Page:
MR: What is your Raptor Program all about?

LF: Our Raptor Program was founded in 1983 and, today, consists of 15 non-releasable birds. The program uses the perspective of raptors to spread environmental awareness and inspire others to become stewards of the natural world. We travel around the state teaching about raptor ecology, conservation, habitats, and natural history of these important species. Raptors are indicator species, which means their abundance or decline indicates the health of an ecosystem as a whole.

With our ambassador birds, the public gets an up-close experience with owls, hawks, falcons, and eagles (as well as a Turkey Vulture and an American Crow), providing memorable experiences. You can meet our birds at Raptor Saturday, the first Saturdays of most months, where several raptors appear in an hour-long educational program in our Visitor Center. On Saturday and Sunday afternoons, meet one or two different birds from our Raptor Program during Word with a Bird, where we will talk about the specific skills, traits, and adaptations unique to that bird.

Raptor Ambassador Atlas

MR: How can people get involved with birding and bird conservation at Schlitz Audubon?

LF: Visitors can start by observing our bird feeders and checking out our bird board in our Visitor Center for the latest observations from fellow birders. Another great option is to join our Bird Club or attend early morning bird walks. More in-depth workshops are offered on topics such as birdsong or bird photography.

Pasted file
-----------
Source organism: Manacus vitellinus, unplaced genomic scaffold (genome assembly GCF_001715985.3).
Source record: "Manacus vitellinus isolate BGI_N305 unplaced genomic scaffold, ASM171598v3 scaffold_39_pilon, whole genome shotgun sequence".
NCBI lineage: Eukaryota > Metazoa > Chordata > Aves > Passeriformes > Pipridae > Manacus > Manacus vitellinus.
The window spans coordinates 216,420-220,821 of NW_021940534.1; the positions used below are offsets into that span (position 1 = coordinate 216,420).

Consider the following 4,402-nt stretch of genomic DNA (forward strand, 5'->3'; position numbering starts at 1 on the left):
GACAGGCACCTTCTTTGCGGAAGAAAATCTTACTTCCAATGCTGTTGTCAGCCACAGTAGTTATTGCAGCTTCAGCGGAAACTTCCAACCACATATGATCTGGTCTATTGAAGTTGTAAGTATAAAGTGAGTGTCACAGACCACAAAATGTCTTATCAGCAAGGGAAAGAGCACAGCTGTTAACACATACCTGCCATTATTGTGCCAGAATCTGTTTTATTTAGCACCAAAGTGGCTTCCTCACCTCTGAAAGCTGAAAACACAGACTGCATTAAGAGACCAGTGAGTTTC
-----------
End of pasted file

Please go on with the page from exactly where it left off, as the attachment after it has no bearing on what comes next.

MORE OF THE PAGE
If people are interested in bird conservation, they can report bird sightings to eBird. This global database is commonly used for population tracking and monitoring. We download sightings tagged at Schlitz Audubon and use that data to monitor population including our 20 priority bird species, and total species richness.

Another way to help bird conservation is to join our Land Stewardship Volunteers. The work this group does directly improves bird habitat. By replacing invasive species with many native species, we are ensuring birds have access to nutritious forage throughout the year, especially during migration.

MR: What’s the one thing everyone who visits Schlitz Audubon should do?

LF: Take the time to hike our beautiful trails looking for all types of wildlife, walk up our observation tower for a “birds eye view” of the Lake Michigan shoreline, and then walk down the trail to the beach and look for sea glass.

For those who would like a wheelchair-friendly trail, our nearly two-mile Central Wetlands Loop leads guests from our Visitor Center through prairies, woodlands, and wetlands. Three ponds on this trail offer opportunities to see a variety of aquatic wildlife.

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About The Author

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Kyle Arpke is a freelance filmmaker, wildlife & conservation photojournalist, and naturalist from the Milwaukee area. Through the Wisconsin Master Naturalist Program Kyle volunteers for a slew of organizations including Humboldt Park Friends, Schlitz Audubon, Glacial Lakes Conservatory, eBird, and more. Follow Kyle’s photo work on Instagram @thekarp14.